Flooding: A Threat to Individual and Economic Growth - JNGI

Intense and prolonged rainfall associated with severe weather conditions, such as hurricanes and tropical storms, usually result in extensive flooding, loss of lives, damage to buildings and their contents;  significant damage to roadways and infrastructure, as well as devastation to crops and livestock. Severe flooding can trigger landslides in at-risk communities, causing displacement.

Among some of the notable weather systems in the past two decades that produced wide-scale flooding in Jamaica are Hurricane Ivan, 2004; Hurricane Wilma, 2005; Hurricane Dean, 2007; Tropical Storm Gustav, 2008; and Hurricane Sandy, 2012.

With September being the peak of the hurricane season, flooding is highly likely to occur, should a hurricane develop and affect the country.

According to the website of the Office for Disaster Preparedness and Emergency Management (ODPEM), people who are most susceptible to flooding are those living in low-lying coastal areas, flood plains of major rivers, areas vulnerable to landslides and areas near gully banks.

The 2012 Socio-economic and Environmental Disaster Impact Assessment Handbook for Jamaica outlined that “Following a disaster, it is expected that there would be an overall increase in the fiscal deficit.” It further highlighted that: “Often following an extreme event, people who have been vulnerable or living just above the poverty line will slip below the line, temporarily or permanently.”

For Sophia Taylor, a former resident of Port Maria, a seaside town in St Mary that continuously experiences flooding, the experience of her home being flooded in 2008 remains fresh in her mind.

She related that although in the past the outside of her home would be flooded, it was the first time water had come inside. Her family’s nightmare started in the night following persistent heavy rains.

“It was terrifying. I trembled.  In the blink of an eye the water rose almost up to my neck and mud covered my ankles.  We had a ladder which we climbed and went on the roof.  Some guys came and helped us,” she said, adding that her household, which consisted of her mother, sister and her, was not able to swim. 

“We lost everything.  We had to start over from scratch,” she bemoaned.

Andrea Gordon-Martin, Assistant General Manager-Operations, JN General Insurance, underscores that flooding is the most common natural hazard which can occur suddenly thus giving persons little time to move to higher ground.

“People often get caught off guard when it comes to flooding as water, for example, can rapidly rise to dangerous levels.  Also, people sometimes underestimate the force of water.  As little as 12 inches of rapidly moving water can sweep away someone so it is always advisable not to cross roadways that begin to flood.  Being in a vehicle provides little protection because vehicles too can be easily washed away. Once flooding is occurring, evacuate immediately while it is safe to do so.”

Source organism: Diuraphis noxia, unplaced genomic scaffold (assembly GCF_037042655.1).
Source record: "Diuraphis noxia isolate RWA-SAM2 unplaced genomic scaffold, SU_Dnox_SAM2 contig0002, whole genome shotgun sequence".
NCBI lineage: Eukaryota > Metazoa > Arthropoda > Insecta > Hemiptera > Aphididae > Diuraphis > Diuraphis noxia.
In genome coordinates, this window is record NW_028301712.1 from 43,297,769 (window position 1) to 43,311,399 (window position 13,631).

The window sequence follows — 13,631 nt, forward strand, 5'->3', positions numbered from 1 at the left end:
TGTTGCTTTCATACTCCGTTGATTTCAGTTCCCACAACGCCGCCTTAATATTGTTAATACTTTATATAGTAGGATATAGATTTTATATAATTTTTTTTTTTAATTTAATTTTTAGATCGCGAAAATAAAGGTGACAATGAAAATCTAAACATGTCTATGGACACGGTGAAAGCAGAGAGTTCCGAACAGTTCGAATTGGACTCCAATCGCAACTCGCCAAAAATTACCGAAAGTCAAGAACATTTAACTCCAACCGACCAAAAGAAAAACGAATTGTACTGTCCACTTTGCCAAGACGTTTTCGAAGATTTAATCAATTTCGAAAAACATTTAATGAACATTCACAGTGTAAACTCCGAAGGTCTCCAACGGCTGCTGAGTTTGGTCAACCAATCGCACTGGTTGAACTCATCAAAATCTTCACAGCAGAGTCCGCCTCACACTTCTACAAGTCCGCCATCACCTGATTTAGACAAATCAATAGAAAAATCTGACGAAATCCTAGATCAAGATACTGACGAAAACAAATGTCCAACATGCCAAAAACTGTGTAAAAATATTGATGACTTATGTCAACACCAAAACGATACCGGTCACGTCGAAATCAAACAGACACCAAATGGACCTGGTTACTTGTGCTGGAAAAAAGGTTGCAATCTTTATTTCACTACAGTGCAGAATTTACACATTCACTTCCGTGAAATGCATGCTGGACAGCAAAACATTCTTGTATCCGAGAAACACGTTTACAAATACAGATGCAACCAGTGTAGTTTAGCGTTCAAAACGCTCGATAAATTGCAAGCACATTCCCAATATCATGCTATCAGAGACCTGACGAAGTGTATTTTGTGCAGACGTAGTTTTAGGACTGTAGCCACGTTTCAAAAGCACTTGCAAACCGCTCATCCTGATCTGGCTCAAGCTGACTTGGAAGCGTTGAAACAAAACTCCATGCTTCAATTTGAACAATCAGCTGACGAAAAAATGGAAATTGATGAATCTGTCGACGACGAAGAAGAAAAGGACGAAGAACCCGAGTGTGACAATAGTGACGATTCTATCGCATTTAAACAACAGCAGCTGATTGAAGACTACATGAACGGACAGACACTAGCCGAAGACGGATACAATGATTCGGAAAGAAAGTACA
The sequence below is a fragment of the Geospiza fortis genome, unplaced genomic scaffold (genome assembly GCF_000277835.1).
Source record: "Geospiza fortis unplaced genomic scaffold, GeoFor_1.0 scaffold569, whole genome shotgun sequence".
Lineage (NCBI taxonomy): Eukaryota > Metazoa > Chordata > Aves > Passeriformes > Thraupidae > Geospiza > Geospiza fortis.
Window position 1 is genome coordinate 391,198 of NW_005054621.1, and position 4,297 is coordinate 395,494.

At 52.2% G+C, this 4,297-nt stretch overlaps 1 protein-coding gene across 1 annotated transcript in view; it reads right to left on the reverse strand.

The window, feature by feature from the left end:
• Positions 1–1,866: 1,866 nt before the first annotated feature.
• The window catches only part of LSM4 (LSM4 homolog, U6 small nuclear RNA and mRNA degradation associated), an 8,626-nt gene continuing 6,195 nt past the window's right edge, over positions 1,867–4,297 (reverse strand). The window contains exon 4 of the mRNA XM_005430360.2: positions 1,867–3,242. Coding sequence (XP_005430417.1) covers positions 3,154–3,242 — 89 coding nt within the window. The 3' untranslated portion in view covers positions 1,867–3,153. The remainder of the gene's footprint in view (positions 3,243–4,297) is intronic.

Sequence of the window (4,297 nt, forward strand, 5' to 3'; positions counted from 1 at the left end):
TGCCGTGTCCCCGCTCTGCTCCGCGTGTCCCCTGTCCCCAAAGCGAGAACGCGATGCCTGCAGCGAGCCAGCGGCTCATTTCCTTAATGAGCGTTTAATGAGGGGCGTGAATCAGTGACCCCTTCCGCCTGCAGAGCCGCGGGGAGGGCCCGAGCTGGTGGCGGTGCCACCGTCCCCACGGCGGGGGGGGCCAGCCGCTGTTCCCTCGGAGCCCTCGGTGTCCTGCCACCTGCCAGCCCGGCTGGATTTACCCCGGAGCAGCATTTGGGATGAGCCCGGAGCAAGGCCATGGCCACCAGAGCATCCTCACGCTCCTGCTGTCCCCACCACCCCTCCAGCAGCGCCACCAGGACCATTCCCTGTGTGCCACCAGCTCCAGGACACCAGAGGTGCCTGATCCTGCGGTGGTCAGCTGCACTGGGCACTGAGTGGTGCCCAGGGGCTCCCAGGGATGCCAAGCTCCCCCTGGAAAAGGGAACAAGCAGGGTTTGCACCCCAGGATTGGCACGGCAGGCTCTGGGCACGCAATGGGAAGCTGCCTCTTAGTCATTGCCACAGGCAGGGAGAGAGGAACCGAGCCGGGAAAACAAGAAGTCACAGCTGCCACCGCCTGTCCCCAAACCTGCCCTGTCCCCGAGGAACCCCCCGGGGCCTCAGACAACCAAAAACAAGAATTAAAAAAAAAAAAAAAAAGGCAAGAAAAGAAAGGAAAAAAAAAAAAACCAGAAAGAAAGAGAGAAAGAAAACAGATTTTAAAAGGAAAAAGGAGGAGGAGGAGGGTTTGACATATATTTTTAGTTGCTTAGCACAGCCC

The insurer advised that motorists and pedestrians should always seek alternative routes rather than braving flooded roads or communities. 

“Sometimes motorists are reluctant to abandon their vehicle when they observe rising water.  While insurance can take care of replacing a vehicle that is washed away and restore homes and contents that are damaged or destroyed, a life lost in an attempt to save property is never worth it.”

She further recommended that persons not wade through flood waters which can be dangerous to health as it may have been contaminated with sewage or may contain debris, such as broken bottles, that can cause injuries. 

“We need to take more collective responsibility as a country to mitigate the effects of flooding with the proper disposal of garbage which can clog drains and gullies.  We also need to be mindful of constructing houses away from river and gully banks and observing good environmental practices, such as planting of trees and vegetation which can help to reduce flood flows and volume.”

Mrs Gordon-Martin urges persons to secure their significant assets by insuring them.

“The cost to replace them after they are damaged or destroyed by flood can be prohibitive,” she maintained.

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